The global eradication of smallpox was certified, based on intense verification activities, by a commission of eminent scientists on 9 December 1979 and subsequently endorsed by the World Health Assembly on 8 May 1980. …The cost of the eradication effort, from 1967 to 1979, was roughly $300 million US dollars. Roughly a third came from the developed world, which had largely eradicated smallpox decades earlier. The United States, the largest contributor to the program, has reportedly recouped that investment every 26 days since in money not spent on (a) vaccinations and (b) the costs of incidence.
*Jurisdictions refer to any of the 50 states, New York City, and the District of Columbia.
From January 1 to December 31, 2019, 1,282* individual cases of measles were confirmed in 31 states. This is the greatest number of cases reported in the U.S. since 1992. The majority of cases were among people who were not vaccinated against measles. Measles is more likely to spread and cause outbreaks in U.S. communities where groups of people are unvaccinated.
Global measles and rubella https://www.cdc.gov/globalhealth/measles/about/index.html In 1980, before widespread global use of measles vaccine, an estimated 2.6 million measles deaths occurred worldwide. While much progress has been made, including more than 23.2 million measles-related deaths prevented through vaccination from 2000 – 2018, measles still claimed the lives of 140,000 people (mostly children) in 2018. In 2018, measles infected over 9 million people. The health consequences of measles and rubella infection can be lifelong, including economic losses for individuals, families and societies.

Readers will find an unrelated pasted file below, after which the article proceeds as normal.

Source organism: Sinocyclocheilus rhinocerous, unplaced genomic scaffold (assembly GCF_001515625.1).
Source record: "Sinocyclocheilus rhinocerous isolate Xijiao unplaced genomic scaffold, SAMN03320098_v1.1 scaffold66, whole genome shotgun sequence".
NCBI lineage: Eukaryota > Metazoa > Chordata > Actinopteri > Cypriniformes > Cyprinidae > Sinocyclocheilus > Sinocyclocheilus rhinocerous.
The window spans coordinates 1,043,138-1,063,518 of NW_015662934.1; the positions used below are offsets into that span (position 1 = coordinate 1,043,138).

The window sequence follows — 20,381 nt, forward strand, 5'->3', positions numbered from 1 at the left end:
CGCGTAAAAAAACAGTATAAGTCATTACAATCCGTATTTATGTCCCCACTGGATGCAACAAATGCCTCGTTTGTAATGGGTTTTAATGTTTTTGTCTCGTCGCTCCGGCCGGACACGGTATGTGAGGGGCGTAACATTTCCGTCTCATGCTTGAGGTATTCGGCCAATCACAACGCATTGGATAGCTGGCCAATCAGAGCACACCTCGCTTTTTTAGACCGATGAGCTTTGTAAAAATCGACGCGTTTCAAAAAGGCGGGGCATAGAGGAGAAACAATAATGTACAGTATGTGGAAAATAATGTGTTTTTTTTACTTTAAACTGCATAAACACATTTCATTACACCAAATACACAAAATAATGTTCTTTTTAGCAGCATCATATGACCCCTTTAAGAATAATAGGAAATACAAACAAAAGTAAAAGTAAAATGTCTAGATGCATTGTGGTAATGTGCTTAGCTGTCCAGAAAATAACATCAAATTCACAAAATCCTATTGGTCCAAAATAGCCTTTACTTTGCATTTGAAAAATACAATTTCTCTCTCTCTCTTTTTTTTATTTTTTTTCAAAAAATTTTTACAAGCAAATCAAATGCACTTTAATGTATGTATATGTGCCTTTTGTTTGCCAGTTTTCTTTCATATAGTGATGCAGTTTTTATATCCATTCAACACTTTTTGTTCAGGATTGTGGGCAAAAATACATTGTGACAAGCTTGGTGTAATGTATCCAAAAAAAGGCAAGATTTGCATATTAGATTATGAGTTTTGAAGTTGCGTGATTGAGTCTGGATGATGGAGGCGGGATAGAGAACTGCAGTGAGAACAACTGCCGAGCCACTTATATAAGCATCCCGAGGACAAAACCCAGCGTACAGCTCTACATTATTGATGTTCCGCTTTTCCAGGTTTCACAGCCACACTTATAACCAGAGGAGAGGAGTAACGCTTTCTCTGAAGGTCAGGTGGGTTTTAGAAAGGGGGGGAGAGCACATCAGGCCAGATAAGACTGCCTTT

Global measles outbreaks https://www.cdc.gov/globalhealth/measles/data/global-measles-outbreaks.html?CDC_AA_refVal=https%3A%2F%2Fwww.cdc.gov%2Fglobalhealth%2Fmeasles%2Fglobalmeaslesoutbreaks.htm COVID-19 is increasing the risk of measles outbreaks. Almost 41 countries have already put off, or may put off, their measles campaigns for 2020 or 2021 due to the COVID-19 pandemic. This increases the risk of bigger outbreaks around the world, including the United States.
Mr. Dieguez is a native San Franciscan, longtime San Mateo County resident, and semi-retired entrepreneur who causes occasional controversy on the Coastside. He is a member of the MCC, but his opinions here are his own, and not those of the Council. He lives in Montara. He loves a productive dialog in search of shared understanding.
<< Mr. Laird is another semi-successful, semi-retired MIT entrepreneur but with more degrees, living in Los Altos. They roomed and caused trouble together back in the day. Bruce produces a periodic newsletter on the science and implications of COVID-19. For a free subscription, contact Bruce at: email@example.com